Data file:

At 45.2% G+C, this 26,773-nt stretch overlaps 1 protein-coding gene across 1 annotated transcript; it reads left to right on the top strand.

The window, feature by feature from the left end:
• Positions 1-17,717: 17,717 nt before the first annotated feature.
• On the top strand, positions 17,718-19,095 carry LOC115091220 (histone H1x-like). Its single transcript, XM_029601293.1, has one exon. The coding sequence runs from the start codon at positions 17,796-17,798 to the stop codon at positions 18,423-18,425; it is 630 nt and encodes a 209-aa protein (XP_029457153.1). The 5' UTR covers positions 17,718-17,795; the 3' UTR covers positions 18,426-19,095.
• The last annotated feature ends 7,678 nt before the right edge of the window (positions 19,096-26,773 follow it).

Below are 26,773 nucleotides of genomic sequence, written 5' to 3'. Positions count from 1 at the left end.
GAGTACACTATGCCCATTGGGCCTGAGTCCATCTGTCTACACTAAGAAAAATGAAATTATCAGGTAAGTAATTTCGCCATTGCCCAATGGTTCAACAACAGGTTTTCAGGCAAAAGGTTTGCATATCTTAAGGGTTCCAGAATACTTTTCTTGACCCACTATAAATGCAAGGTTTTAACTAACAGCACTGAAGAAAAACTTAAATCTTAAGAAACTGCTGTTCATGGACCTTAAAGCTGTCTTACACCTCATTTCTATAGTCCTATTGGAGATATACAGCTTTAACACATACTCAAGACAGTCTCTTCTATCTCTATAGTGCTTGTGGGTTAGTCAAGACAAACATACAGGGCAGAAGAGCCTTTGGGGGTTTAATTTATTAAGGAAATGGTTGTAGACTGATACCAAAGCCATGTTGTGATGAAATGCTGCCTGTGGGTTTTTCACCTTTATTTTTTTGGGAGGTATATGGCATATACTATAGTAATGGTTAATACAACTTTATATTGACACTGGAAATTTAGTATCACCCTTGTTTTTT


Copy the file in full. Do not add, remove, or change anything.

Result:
At 45.2% G+C, this 26,773-nt stretch overlaps 1 protein-coding gene across 1 annotated transcript; it reads left to right on the top strand.

The window, feature by feature from the left end:
• Positions 1-17,717: 17,717 nt before the first annotated feature.
• On the top strand, positions 17,718-19,095 carry LOC115091220 (histone H1x-like). Its single transcript, XM_029601293.1, has one exon. The coding sequence runs from the start codon at positions 17,796-17,798 to the stop codon at positions 18,423-18,425; it is 630 nt and encodes a 209-aa protein (XP_029457153.1). The 5' UTR covers positions 17,718-17,795; the 3' UTR covers positions 18,426-19,095.
• The last annotated feature ends 7,678 nt before the right edge of the window (positions 19,096-26,773 follow it).

Below are 26,773 nucleotides of genomic sequence, written 5' to 3'. Positions count from 1 at the left end.
GAGTACACTATGCCCATTGGGCCTGAGTCCATCTGTCTACACTAAGAAAAATGAAATTATCAGGTAAGTAATTTCGCCATTGCCCAATGGTTCAACAACAGGTTTTCAGGCAAAAGGTTTGCATATCTTAAGGGTTCCAGAATACTTTTCTTGACCCACTATAAATGCAAGGTTTTAACTAACAGCACTGAAGAAAAACTTAAATCTTAAGAAACTGCTGTTCATGGACCTTAAAGCTGTCTTACACCTCATTTCTATAGTCCTATTGGAGATATACAGCTTTAACACATACTCAAGACAGTCTCTTCTATCTCTATAGTGCTTGTGGGTTAGTCAAGACAAACATACAGGGCAGAAGAGCCTTTGGGGGTTTAATTTATTAAGGAAATGGTTGTAGACTGATACCAAAGCCATGTTGTGATGAAATGCTGCCTGTGGGTTTTTCACCTTTATTTTTTTGGGAGGTATATGGCATATACTATAGTAATGGTTAATACAACTTTATATTGACACTGGAAATTTAGTATCACCCTTGTTTTTT